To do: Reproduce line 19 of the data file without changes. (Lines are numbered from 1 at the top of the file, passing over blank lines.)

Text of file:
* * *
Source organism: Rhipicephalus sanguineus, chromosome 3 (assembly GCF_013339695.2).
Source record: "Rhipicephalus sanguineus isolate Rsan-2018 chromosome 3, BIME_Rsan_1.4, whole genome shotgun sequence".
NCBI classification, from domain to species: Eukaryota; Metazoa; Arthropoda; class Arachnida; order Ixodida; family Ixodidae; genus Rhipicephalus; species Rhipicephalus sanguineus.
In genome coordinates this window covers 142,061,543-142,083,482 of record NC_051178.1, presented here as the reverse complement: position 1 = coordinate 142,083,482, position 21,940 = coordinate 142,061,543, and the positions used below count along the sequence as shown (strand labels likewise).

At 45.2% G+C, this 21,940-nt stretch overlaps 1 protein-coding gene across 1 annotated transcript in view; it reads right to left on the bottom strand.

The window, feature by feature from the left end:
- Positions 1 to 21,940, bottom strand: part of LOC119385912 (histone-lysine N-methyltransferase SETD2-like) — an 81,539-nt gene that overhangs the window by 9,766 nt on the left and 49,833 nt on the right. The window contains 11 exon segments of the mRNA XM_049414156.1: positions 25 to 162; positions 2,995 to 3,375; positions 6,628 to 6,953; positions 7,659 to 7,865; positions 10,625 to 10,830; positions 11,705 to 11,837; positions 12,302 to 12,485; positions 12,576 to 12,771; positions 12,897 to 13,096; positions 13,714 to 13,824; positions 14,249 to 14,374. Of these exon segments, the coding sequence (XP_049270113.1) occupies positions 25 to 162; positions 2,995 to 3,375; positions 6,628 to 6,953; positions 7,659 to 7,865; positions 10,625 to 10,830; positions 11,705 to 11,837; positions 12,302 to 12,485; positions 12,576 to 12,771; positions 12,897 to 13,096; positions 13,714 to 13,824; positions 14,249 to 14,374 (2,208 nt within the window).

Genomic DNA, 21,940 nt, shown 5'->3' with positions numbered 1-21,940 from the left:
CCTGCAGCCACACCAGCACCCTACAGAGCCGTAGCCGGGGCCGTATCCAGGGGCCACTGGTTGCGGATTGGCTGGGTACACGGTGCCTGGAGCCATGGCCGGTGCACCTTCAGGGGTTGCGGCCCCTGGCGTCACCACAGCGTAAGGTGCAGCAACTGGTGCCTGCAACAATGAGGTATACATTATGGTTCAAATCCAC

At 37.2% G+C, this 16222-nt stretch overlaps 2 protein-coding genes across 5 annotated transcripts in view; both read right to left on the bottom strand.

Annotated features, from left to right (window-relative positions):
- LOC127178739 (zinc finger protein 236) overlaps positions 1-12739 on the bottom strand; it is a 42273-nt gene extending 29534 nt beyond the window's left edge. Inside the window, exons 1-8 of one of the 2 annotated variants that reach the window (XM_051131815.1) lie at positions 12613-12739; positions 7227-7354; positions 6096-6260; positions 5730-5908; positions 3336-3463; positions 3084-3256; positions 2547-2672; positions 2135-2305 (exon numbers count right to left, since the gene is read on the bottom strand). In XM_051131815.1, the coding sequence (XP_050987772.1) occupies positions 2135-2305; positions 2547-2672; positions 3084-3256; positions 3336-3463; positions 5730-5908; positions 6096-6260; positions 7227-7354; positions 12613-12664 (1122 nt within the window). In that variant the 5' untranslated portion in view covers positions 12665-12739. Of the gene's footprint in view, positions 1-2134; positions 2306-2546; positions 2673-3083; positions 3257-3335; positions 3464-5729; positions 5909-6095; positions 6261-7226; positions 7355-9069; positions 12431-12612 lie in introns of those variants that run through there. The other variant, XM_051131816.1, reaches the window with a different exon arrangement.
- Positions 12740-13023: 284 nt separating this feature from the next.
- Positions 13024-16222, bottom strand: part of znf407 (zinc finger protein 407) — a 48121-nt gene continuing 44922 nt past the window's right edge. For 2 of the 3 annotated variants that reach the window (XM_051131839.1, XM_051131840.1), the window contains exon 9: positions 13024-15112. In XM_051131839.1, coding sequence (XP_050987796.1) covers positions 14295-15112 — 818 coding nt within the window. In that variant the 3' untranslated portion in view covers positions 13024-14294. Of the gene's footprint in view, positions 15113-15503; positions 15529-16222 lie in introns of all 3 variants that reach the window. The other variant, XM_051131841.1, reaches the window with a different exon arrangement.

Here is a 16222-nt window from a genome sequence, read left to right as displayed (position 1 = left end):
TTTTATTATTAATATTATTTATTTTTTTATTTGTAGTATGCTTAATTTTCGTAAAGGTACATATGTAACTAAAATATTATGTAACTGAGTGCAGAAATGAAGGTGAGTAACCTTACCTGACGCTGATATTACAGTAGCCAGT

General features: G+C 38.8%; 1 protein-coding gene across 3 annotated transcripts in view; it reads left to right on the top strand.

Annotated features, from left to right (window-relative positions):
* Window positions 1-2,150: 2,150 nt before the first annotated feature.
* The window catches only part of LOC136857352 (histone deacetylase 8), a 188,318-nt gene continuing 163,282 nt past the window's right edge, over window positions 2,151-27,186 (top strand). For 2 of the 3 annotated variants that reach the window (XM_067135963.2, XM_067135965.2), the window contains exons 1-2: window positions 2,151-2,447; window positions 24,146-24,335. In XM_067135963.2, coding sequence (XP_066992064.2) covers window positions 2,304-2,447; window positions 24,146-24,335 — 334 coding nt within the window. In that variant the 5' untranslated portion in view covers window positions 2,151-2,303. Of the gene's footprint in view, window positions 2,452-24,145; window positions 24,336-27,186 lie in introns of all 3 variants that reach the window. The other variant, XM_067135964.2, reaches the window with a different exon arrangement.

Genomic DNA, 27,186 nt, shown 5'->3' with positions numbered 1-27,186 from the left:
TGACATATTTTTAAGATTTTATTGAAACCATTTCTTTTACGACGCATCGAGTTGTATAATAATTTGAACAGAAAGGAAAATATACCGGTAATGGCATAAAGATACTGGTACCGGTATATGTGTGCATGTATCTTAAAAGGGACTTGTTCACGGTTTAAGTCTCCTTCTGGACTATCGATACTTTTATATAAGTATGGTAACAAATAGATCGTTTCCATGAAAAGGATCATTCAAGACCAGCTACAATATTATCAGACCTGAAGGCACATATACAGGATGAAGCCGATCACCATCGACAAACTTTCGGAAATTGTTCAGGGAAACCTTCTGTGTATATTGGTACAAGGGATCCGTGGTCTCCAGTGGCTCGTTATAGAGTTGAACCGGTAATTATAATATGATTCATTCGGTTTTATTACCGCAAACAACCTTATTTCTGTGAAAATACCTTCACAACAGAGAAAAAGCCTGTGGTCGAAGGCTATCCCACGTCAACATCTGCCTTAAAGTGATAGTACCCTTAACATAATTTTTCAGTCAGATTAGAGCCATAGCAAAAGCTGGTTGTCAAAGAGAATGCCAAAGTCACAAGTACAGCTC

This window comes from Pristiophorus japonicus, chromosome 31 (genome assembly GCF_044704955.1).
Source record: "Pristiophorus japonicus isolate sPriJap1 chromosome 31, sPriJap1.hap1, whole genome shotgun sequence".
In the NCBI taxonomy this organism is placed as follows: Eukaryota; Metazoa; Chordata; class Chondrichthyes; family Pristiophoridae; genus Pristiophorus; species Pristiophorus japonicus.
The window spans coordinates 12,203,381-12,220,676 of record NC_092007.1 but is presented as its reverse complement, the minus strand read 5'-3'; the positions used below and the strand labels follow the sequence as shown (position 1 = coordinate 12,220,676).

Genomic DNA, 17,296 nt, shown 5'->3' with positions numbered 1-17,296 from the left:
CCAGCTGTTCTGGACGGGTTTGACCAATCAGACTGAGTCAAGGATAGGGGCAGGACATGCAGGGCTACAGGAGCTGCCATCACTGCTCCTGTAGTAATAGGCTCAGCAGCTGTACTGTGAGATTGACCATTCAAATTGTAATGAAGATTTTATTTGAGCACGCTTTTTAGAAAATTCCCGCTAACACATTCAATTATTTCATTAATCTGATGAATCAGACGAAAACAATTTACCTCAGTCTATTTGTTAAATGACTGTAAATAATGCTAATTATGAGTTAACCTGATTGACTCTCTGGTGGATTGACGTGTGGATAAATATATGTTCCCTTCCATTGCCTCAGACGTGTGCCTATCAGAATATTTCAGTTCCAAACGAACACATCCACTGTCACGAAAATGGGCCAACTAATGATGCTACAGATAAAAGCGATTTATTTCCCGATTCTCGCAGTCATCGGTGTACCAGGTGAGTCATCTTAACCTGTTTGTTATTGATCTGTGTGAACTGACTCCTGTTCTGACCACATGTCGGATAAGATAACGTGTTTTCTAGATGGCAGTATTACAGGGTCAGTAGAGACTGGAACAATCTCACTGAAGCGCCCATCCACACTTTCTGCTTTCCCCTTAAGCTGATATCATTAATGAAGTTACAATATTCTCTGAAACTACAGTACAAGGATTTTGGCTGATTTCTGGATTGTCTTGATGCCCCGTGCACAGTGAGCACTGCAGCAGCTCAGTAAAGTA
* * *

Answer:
* Window positions 1-2,150: 2,150 nt before the first annotated feature.